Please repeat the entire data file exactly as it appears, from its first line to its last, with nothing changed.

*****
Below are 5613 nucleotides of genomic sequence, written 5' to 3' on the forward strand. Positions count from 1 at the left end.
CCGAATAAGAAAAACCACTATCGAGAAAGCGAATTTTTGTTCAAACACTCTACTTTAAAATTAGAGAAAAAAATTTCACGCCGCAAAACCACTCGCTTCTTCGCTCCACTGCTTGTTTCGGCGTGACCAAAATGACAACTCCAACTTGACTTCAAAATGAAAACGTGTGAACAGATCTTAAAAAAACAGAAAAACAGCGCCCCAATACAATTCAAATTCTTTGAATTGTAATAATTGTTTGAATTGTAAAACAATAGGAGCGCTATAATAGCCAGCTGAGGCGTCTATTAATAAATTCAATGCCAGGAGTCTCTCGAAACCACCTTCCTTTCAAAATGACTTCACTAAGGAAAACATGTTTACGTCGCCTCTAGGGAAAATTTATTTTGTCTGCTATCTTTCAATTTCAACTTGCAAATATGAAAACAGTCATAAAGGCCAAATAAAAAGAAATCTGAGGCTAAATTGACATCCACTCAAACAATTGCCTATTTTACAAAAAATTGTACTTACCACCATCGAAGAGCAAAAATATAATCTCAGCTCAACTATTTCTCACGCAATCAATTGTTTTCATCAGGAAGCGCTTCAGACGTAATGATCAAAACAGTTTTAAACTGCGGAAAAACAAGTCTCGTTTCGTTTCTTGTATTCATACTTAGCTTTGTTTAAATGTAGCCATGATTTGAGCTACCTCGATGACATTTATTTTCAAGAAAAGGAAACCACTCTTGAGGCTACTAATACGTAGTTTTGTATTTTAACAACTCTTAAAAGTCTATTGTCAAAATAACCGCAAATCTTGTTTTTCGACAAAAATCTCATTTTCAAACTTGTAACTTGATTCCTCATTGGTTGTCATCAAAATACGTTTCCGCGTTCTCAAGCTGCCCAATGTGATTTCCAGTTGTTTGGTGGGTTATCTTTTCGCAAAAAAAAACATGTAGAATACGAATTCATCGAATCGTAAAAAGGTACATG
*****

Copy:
Below are 5613 nucleotides of genomic sequence, written 5' to 3' on the forward strand. Positions count from 1 at the left end.
CCGAATAAGAAAAACCACTATCGAGAAAGCGAATTTTTGTTCAAACACTCTACTTTAAAATTAGAGAAAAAAATTTCACGCCGCAAAACCACTCGCTTCTTCGCTCCACTGCTTGTTTCGGCGTGACCAAAATGACAACTCCAACTTGACTTCAAAATGAAAACGTGTGAACAGATCTTAAAAAAACAGAAAAACAGCGCCCCAATACAATTCAAATTCTTTGAATTGTAATAATTGTTTGAATTGTAAAACAATAGGAGCGCTATAATAGCCAGCTGAGGCGTCTATTAATAAATTCAATGCCAGGAGTCTCTCGAAACCACCTTCCTTTCAAAATGACTTCACTAAGGAAAACATGTTTACGTCGCCTCTAGGGAAAATTTATTTTGTCTGCTATCTTTCAATTTCAACTTGCAAATATGAAAACAGTCATAAAGGCCAAATAAAAAGAAATCTGAGGCTAAATTGACATCCACTCAAACAATTGCCTATTTTACAAAAAATTGTACTTACCACCATCGAAGAGCAAAAATATAATCTCAGCTCAACTATTTCTCACGCAATCAATTGTTTTCATCAGGAAGCGCTTCAGACGTAATGATCAAAACAGTTTTAAACTGCGGAAAAACAAGTCTCGTTTCGTTTCTTGTATTCATACTTAGCTTTGTTTAAATGTAGCCATGATTTGAGCTACCTCGATGACATTTATTTTCAAGAAAAGGAAACCACTCTTGAGGCTACTAATACGTAGTTTTGTATTTTAACAACTCTTAAAAGTCTATTGTCAAAATAACCGCAAATCTTGTTTTTCGACAAAAATCTCATTTTCAAACTTGTAACTTGATTCCTCATTGGTTGTCATCAAAATACGTTTCCGCGTTCTCAAGCTGCCCAATGTGATTTCCAGTTGTTTGGTGGGTTATCTTTTCGCAAAAAAAAACATGTAGAATACGAATTCATCGAATCGTAAAAAGGTACATG